Fannie Mae: First Look

Todd: Hello and Welcome to Todd Miller TV. I am joined here with the Fannie Mae Listing agent Oana Sterlacci. Oana thank you for being here.
Oana: Thank you for having me.
Todd: So, I wanted to talk about something called “First Look”. It is a Fannie Mae program.
Oana: And a lot of investors are coming out with cash, they’re buying all these properties and a lot of people who just wanted to be homeowners maybe get a loan, maybe they’re offer’s not as competitive because they’re not just gonna throw down cash and close in 20 days, so tell me about how Fannie Mae has sort of/what policy they have in place to help promote home ownership?
Oana: Well, first of all, Fannie Mae is not the only entity that has the First Look program. First Look pertains to a program that says only owner occupants, that means that it’s going to be the person’s primary residence. Not a vacation home or a 2nd home but their primary residence. So a lot of institutional sellers are doing that. The idea behind First Look is to promote home ownership, to stabilize neighborhoods by putting home owners in there and not having at the investments. Because the thought is, that if you out a home owner in a home, the home will be better cared for and it will stabilize a neighborhood rather than an investment property. Fannie Mae has the longest First Look property of any institutional seller. Some sellers have a 7 day, some have a 10 day, some have a 15 day. Fannie Mae has a 30 day First Look policy.
Todd: But that’s just here in Nevada right?
Oana: Yes, just here in Nevada.
Todd: Everywhere else is 15.
Oana: So, you make a really good point. Throughout the nation, the Fannie Mae First Look policy is 15 days. In Nevada, Senator Harry Reid along with NAHREP which is the National Hispanic Organization, they’ve pushed for a 30 day first look because they felt that that would give home owners a better chance at getting these properties and it would help stabilize prices, neighborhood and that sort of thing.
Todd: How do they know? What if a home owner just has cash and they wanna buy, what/how does/how do they know that they’re not owner occupant? How does that work?
Oana: Well, what the institutional sellers do is they do a several different things. One, they actually send somebody out to visit the property periodically. Somewhere between 60 and 90 days. And that can go on for several months. The other way that they research is through utilities. They actually verify in whose name the utilities are. Another way that they do that is through the post office, whose getting mail at that address.
Todd: Upfront, the very beginning of the process that how do they know, how do they know that you know, if there’s a 30-day period no investors? How do they know if somebody just submits an offer?
Oana: Okay.
Todd: How do they know if they’re investor or not?
Oana: 2 different ways. One, during the first look period, if it’s an owner occupied, then they have to actually sign a certification that says that under the penalty of forgery, they’re certifying that this will be their primary residence.
Todd: Okay.
Oana: The second one that they do that is actually put that burden on the listing agent and we actually have to research the perspective buyer and we do that through several ways. One of the basic ways that we do has to a Tax Record. We search to see if they own other properties in the area.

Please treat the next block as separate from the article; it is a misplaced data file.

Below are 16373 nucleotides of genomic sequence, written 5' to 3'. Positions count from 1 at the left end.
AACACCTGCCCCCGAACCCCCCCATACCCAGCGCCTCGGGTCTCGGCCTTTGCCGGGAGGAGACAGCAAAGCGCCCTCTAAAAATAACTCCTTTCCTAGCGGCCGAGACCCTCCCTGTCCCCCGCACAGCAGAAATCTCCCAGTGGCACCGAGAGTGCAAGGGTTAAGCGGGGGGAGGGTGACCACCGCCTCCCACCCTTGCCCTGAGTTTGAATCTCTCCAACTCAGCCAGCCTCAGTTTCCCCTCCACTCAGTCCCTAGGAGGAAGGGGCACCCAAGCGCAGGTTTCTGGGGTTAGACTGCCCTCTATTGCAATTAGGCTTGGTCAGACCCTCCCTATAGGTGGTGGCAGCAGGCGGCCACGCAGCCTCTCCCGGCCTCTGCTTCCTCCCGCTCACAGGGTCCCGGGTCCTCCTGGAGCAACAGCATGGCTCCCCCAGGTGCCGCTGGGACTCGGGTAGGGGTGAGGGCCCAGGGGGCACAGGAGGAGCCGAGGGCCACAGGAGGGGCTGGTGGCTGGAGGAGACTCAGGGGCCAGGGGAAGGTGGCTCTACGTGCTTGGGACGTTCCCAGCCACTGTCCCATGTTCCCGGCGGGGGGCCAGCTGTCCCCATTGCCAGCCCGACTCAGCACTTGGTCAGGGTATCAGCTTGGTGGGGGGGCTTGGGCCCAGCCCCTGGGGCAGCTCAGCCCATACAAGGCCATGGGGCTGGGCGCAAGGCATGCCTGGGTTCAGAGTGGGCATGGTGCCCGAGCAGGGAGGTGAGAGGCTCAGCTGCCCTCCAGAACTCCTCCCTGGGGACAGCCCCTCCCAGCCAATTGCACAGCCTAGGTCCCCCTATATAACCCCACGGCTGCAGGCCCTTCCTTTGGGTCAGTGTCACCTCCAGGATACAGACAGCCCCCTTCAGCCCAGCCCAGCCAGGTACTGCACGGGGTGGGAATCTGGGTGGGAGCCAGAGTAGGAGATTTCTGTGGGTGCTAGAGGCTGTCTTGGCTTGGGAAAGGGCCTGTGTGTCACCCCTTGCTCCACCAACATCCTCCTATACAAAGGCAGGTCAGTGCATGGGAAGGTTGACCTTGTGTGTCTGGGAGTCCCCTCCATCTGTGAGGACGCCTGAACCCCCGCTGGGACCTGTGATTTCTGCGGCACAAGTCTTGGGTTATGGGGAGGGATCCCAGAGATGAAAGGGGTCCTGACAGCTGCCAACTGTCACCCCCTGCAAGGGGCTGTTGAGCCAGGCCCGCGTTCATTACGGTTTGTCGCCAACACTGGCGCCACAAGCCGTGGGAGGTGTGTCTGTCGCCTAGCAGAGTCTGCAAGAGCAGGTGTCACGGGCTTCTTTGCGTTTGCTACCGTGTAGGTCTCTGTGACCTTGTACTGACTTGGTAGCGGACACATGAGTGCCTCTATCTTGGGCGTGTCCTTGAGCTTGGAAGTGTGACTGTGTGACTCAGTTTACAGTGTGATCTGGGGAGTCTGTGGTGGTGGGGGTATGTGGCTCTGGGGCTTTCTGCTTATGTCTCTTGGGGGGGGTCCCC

Todd: What if their name is John Smith?
Oana: You know if they have a common name like that clearly, there is not much a listing agent can do. We’re going to have to rely on their certification that they will be the primary person living in the house.
Todd: So if their name is Bignou Brezenski and you find that they have 18 other houses in their name, and they give you a letter saying they’re gonna be an owner occupant but it’s in the neighborhood they already own, 5 houses in and this is a $40,000 house they’re paying cash for, how does that/if they just try to self certify I’m an owner occupant?
Oana: Right. You know, remember, I’m the listing agent. I am not the seller.
Todd: Okay.
Oana: So it is my job to provide all that information to the seller and it’s the seller’s decision how they choose to proceed.
Todd: So Fannie Mae has got a policy in place. It’s probably not anything’s a 100% effective. But it does atleast allow owner occupants for a shot. Do you see on Fannie Mae properties in the first 30 days that they tend not to sell right away because there aren’t that many owner occupants, on day 31 all of the sudden offers flooded or how does that usually work?
Oana: It absolutely does. You know we have a lot of agents who calls and say “Hey, how many days are left in first look? When should I submit my offer?”
Because what happens is, if I have an investor who submits an offer during the first 30 days, then I have to present that offer and that offer is summarily rejected and then that buyer is encouraged. So we submit the offer after 30 days.
Todd: Is there an online resource if they’re looking at a house and find out that it’s a Fannie Mae they can figure out how much is left in First Look?
Oana: Absolutely. They have the same resource that all the listing agents have. This is not a private or a secret thing. You go to homepath.com , and you put the property address, and then like in the middle of the page, usually in red, it’ll tell you how many days left in First Look. If it doesn’t say anywhere on that page, anything about about days left in First Look, then that property is out of first look and it’s eligible for investor purchase.
Todd: Good. Well, alright. Thanks you very much.
Oana: You’re welcome.
Todd: That is the update for today. I hope you found it informative and I’ll look forward to seeing you on the next show. Thanks.